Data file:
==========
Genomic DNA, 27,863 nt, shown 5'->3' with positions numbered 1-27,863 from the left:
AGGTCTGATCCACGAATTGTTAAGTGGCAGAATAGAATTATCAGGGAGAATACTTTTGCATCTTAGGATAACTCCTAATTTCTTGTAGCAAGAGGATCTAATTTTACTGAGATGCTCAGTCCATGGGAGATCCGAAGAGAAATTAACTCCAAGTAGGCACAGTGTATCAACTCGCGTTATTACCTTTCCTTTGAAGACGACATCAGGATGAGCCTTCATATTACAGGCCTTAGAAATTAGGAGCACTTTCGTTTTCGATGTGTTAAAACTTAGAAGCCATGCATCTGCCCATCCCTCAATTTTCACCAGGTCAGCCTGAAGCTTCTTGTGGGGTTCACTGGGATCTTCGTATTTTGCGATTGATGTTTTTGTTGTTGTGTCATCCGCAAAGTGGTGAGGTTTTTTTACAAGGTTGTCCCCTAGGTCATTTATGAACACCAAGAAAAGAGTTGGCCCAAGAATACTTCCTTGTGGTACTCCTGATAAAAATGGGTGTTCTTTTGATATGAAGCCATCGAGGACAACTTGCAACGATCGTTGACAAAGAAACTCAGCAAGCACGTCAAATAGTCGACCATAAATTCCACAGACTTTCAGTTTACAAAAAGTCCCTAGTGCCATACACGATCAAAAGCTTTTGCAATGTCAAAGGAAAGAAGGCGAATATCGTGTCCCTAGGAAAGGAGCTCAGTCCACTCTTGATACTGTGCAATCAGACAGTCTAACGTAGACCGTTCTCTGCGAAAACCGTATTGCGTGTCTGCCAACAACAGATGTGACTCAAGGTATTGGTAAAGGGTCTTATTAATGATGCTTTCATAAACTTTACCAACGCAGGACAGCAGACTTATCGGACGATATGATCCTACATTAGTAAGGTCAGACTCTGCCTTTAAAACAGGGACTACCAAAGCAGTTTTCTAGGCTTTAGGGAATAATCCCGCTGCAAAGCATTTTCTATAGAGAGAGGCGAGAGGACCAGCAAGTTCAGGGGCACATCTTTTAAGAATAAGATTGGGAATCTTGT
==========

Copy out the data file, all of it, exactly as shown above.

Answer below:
Genomic DNA, 27,863 nt, shown 5'->3' with positions numbered 1-27,863 from the left:
AGGTCTGATCCACGAATTGTTAAGTGGCAGAATAGAATTATCAGGGAGAATACTTTTGCATCTTAGGATAACTCCTAATTTCTTGTAGCAAGAGGATCTAATTTTACTGAGATGCTCAGTCCATGGGAGATCCGAAGAGAAATTAACTCCAAGTAGGCACAGTGTATCAACTCGCGTTATTACCTTTCCTTTGAAGACGACATCAGGATGAGCCTTCATATTACAGGCCTTAGAAATTAGGAGCACTTTCGTTTTCGATGTGTTAAAACTTAGAAGCCATGCATCTGCCCATCCCTCAATTTTCACCAGGTCAGCCTGAAGCTTCTTGTGGGGTTCACTGGGATCTTCGTATTTTGCGATTGATGTTTTTGTTGTTGTGTCATCCGCAAAGTGGTGAGGTTTTTTTACAAGGTTGTCCCCTAGGTCATTTATGAACACCAAGAAAAGAGTTGGCCCAAGAATACTTCCTTGTGGTACTCCTGATAAAAATGGGTGTTCTTTTGATATGAAGCCATCGAGGACAACTTGCAACGATCGTTGACAAAGAAACTCAGCAAGCACGTCAAATAGTCGACCATAAATTCCACAGACTTTCAGTTTACAAAAAGTCCCTAGTGCCATACACGATCAAAAGCTTTTGCAATGTCAAAGGAAAGAAGGCGAATATCGTGTCCCTAGGAAAGGAGCTCAGTCCACTCTTGATACTGTGCAATCAGACAGTCTAACGTAGACCGTTCTCTGCGAAAACCGTATTGCGTGTCTGCCAACAACAGATGTGACTCAAGGTATTGGTAAAGGGTCTTATTAATGATGCTTTCATAAACTTTACCAACGCAGGACAGCAGACTTATCGGACGATATGATCCTACATTAGTAAGGTCAGACTCTGCCTTTAAAACAGGGACTACCAAAGCAGTTTTCTAGGCTTTAGGGAATAATCCCGCTGCAAAGCATTTTCTATAGAGAGAGGCGAGAGGACCAGCAAGTTCAGGGGCACATCTTTTAAGAATAAGATTGGGAATCTTGT